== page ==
STT 861 Theory of Prob and STT I Lecture Note - 13

2017-11-29

Recap of linear predictor; almost surely convergence, converge in probability, converge in distribution; central limit theorem, theorem of DeMoivre-Laplace.

Lecture 13 - Nov 29 2017

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Linear Prediction

Recall $X, Y$ let

The r.v. $g(x)$ is the best predictor of $Y$ given $X$ in the least square sense: $g$ minimizes $E(g(X)-Y)^2)$ = MSE.

But what about making this MSE as small as possible when $g$ is linear? So use notation $h(x)=a+bx$ (instead of $g$).

We want to minimize

Find $a$ and $b$ to make this as small as possible. Let

We also know,

where $c=b \frac{\sigma_Y}{\sigma_X}$, and $d=\mu_Y-b\mu_X$,

We see immediately that this is minimal for $a=d$ and $c=\rho$.

Therefore,

This answers the question of what the best linear predictor of $Y$ given $X$ is the mean square sense.

We see the smallest MSE is therefore $\sigma_Y^2(1-\rho^2)$.

Therefore, we see that the proportion of $Y$’s variance which is not explained by $X$ is

Finally, the proportion of $Y$’s variance which is explained by $X$ is $\rho^2$.

Chapter 6 - Convergences

Definition: We say that the sequence of r.v.’s $(X_n)_{n\in\mathbb{N}}$ converges (“a.s.”(almost surely)) to the r.v. $X$ if

with probability 1. In other word,

Definition: (A weaker notion of convergence) A sequence of r.v.’s $(X_n)_{n\in\mathbb{N}}$ converges in probability to $X$ if

Note: [Convince yourself as an exercise at home] Convergence in probability is (easier to achieve) than converge a.s.

Definition: (even weaker version) Let sequence of r.v.’s $(X_n)_{n\in\mathbb{N}}$ as above but now let $F$ be the CDF of some distribution. We say $X_n$ converges in distribution to the law $F$ is

as $n\rightarrow\infty$ for every fixed $x$ where $F(x)$ is continuous.

Note: unlike the previous two notions, here there is no need for a limiting r.v. $X$ and the $X_n$’s. Do not need to share a probability space with $X$ or anyone else.

Example 1

Let $Y_i$, $i=1,2,3,…$ be i.i.d with $\mu$ and $\sigma^2$ is finite. We proved that, with

then

(By Chebyshev’s inequality)

The whole thing goes to 0 as $n\rightarrow \infty$, this proves that $X_n\rightarrow\mu$ in probability.

Note: assuming only $\mu$ exists ($\sigma^2$ could be infinity), conclusion still holds. See W. Feller’s book in 1950.

Let $X_n=Uniform\{1,2,…,n\}$. This is a stepper function, with $1/n$ increment each step. Let’s try to find out $F_{X_n}(x) =\frac{1}{n}[x]$ for $x\in [0,n]$ (integer function, the integer larger than $x$ ).

For fixed $x\in\mathbb{R^+}$, as $n\rightarrow\infty$, $F_{X_n}(x)\rightarrow 0(\star)$.

Since the function $\star$, is not the CDF of any random variable, this proves that $X_n$ does not converge in distribution, And therefore, $X_n$ cannot converges in any stronger sense (in probability or a.s.).

How about $Y_n=Uniform \{1/n, 2/n, …, n/n\}$?

Since

for $x\in[0,1]$, this is the CDF of $Uniform(0,1)$.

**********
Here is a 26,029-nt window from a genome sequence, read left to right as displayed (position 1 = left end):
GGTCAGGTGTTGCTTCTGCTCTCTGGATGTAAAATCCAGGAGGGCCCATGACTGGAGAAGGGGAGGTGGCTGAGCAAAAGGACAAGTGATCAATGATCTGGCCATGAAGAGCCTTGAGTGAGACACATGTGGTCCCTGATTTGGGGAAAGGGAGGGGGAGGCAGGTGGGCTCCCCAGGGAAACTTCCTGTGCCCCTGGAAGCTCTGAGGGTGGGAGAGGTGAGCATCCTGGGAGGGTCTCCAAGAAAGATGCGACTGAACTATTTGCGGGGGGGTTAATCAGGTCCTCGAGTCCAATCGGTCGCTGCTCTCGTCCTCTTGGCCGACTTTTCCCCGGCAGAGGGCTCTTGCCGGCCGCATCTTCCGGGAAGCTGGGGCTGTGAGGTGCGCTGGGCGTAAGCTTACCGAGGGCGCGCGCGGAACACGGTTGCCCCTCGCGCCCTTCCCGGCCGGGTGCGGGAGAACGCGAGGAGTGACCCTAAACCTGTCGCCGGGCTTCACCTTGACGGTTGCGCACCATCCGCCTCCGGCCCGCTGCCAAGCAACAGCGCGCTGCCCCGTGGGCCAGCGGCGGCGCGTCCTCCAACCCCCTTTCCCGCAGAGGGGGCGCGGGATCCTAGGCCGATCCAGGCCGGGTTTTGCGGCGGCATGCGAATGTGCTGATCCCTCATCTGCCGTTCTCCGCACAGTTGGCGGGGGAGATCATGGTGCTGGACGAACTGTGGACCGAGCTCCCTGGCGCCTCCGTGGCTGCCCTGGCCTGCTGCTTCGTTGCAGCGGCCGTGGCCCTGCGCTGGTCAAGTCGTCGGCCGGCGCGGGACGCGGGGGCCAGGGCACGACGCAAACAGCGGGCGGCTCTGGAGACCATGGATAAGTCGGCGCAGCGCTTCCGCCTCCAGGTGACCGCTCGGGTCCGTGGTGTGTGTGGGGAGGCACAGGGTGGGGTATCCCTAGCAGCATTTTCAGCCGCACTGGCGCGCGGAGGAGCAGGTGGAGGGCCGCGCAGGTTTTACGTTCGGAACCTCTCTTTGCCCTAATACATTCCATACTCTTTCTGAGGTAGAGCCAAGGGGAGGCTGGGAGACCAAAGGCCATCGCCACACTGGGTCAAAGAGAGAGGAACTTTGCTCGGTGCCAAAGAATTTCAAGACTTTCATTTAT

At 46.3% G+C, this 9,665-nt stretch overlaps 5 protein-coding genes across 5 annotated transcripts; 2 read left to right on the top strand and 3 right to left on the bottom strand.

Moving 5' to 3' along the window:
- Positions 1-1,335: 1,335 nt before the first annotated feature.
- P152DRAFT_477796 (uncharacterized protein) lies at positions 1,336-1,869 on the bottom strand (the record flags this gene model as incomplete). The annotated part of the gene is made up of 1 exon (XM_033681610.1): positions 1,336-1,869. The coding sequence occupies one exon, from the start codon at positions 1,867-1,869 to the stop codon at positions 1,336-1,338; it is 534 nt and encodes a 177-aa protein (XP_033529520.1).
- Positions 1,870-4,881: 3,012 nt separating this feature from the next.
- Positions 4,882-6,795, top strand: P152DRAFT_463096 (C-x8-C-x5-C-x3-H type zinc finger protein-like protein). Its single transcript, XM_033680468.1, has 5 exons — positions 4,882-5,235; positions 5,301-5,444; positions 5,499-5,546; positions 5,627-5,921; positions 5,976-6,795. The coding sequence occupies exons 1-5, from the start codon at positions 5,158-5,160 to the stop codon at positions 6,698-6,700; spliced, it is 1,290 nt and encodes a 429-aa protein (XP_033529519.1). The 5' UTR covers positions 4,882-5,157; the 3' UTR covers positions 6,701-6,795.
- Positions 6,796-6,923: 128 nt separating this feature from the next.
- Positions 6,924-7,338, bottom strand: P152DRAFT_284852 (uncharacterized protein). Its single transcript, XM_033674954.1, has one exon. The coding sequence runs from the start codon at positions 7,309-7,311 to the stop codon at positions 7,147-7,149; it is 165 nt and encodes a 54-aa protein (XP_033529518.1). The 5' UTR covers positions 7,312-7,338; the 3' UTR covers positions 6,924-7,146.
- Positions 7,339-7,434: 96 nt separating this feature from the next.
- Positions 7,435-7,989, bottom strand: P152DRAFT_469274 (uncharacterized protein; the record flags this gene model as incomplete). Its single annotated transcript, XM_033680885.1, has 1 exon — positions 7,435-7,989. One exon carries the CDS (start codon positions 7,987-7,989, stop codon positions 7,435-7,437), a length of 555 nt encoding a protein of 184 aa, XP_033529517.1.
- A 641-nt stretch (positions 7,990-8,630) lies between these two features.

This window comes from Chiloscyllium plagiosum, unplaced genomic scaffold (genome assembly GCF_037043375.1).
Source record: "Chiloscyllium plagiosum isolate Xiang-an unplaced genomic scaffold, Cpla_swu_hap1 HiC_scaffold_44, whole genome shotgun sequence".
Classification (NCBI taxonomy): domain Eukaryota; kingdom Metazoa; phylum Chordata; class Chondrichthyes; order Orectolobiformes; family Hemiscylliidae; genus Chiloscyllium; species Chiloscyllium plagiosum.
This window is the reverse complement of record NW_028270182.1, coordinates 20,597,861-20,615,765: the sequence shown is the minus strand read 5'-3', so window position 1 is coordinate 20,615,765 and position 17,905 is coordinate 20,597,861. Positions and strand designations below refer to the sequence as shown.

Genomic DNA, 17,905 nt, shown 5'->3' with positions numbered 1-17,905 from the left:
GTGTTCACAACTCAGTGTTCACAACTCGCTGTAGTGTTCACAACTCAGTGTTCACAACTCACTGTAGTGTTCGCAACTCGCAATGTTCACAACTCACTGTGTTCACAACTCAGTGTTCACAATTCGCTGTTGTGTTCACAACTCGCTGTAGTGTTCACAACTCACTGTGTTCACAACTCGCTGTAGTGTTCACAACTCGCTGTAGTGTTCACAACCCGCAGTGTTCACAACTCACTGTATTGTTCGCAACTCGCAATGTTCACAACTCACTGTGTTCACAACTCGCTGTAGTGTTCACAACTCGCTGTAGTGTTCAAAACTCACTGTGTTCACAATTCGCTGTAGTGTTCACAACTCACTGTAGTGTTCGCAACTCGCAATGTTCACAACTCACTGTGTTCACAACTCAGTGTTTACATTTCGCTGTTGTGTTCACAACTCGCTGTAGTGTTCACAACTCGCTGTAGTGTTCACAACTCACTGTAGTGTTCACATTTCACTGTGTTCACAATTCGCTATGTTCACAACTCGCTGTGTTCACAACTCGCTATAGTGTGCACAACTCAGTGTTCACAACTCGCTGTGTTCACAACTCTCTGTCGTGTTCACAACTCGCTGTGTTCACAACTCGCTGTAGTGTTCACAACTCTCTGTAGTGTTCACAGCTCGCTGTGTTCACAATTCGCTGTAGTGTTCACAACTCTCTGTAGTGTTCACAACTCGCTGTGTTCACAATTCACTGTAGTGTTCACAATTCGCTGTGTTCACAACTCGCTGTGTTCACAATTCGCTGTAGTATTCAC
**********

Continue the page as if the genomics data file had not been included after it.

Example 2

Let $U_n\sim Unif(0,1)$, i.i.d. Let $M_n =\max_{i=1,2,…,n}(U_i)$. We can tell that $M_n\rightarrow1$ in some sense. Let’s prove it in probability:

Let $\varepsilon>0$, % \varepsilon) &= P(1-M_n>\varepsilon) \\ &=P(M_n<1-\varepsilon)\\ &=P(\max_{i=1,2,...,n}U_i<1-\varepsilon) \\ &=P(\forall i: U_i<1-\varepsilon)\\ &=P(\cap_{i=1}^{n}\{U_i<1-\varepsilon\}) \\ &=\prod_{i=1}^{n}P(U_i<1-\varepsilon) =(1-\varepsilon)^n\\ \lim P(\vert M_n-1 \vert >\varepsilon) &=0 \end{align*} %]]>

We proved that $M_n\rightarrow1$ in probability.

Now consider $Y_n=(1-M_n)n$. Let’s see about CDF of $Y_n$.

This CDF is exponential. Thus $Y_n \rightarrow Exp(\lambda = 1)$ in distribution.

Theorem (6.3.6): Let $(X_n)_{n\in\mathbb{N}}$ be a sequence of r.v.’s. If $X_n$ has MGF $M_{X_n}(t)$ and $M_{X_n}(t)\rightarrow M_X(t)$ for $t$ not 0, then $X_n \rightarrow X$ in distribution.

Example 3

Let $X_n$ be Bin($n,p=\lambda/n$). We know that the PMF of $X_n$ converges to the PMF of Poisson($\lambda$). Try it again here. We will find

and here we recognize that this is the MGF of Poisson($\lambda$). By Theorem 6.3.6, $X_n\rightarrow Poiss(\lambda)$ in distribution.

Let $X_i, i=1,2,…,n$ be i.i.d with $E(X_i)=\mu$ and variance $Var(X_i)=\sigma^2$.

Let $Z_i =\frac{X_i-\mu}{\sigma}$, $S_n=\frac{\sum_{i=1}^{n}Z_i}{\sqrt{n}}$,

(We divide by $\sqrt(n)$ as a standardization and we know $Var(S_n)=1$).

Central Limit Theorem (CLT)

As $n\rightarrow\infty$, then $S_n\rightarrow Normal(0,1)$ in distribution.

This means:

The proof just combines the Taylor formula up to the order 2 and Theorem 6.3.6.

Next, consider

A corollary of the CLT says this:

in distribution.

Proof:

and conclude by changing of variable.

Theorem of DeMoivre-Laplace

Let $X_i, i=1,2,3,..,n$ be i.i.d Bernoulli. Let $W_n = X_1+X_2+\cdots+ X_n$. We know $W_n\sim Bin(n,p)$.

Let $S_n =\frac{W_n-np}{\sqrt{np(1-p)}}$,

Therefore, by CLT, $S_n\rightarrow N(0,1)$ as $n\rightarrow\infty$ in distribution.

In other words, to be precise,

The speed of convergence in the CLT is known as a “Berry-Esseen” theorem. But the speed of convergence for Binomial CLT is much faster and rule of thrum is $p\in [1/10, 9/10]$ and $n\geq 30$. CLT is good within $1\%$ convergence error.

Example 4

Let

where $U_i$’s are i.i.d Uniform(0, 1). We know by Weak law of large numbers, that $M_n\rightarrow \frac{1}{2}$ in probability as $n\rightarrow\infty$. But how spread out is $M_n$ around 1/2? For example, can we estimate the chance that $M_n$ is more than 0.02 away from its mean value 1/2?

We will feel comfortable if $n$ is large enough to make this greater than 0.95. What value should $n$ at least be.
So 1.96 is therefore know as the 97.5$^{th}$ percentile of $N(0,1)$. Therefore, we must take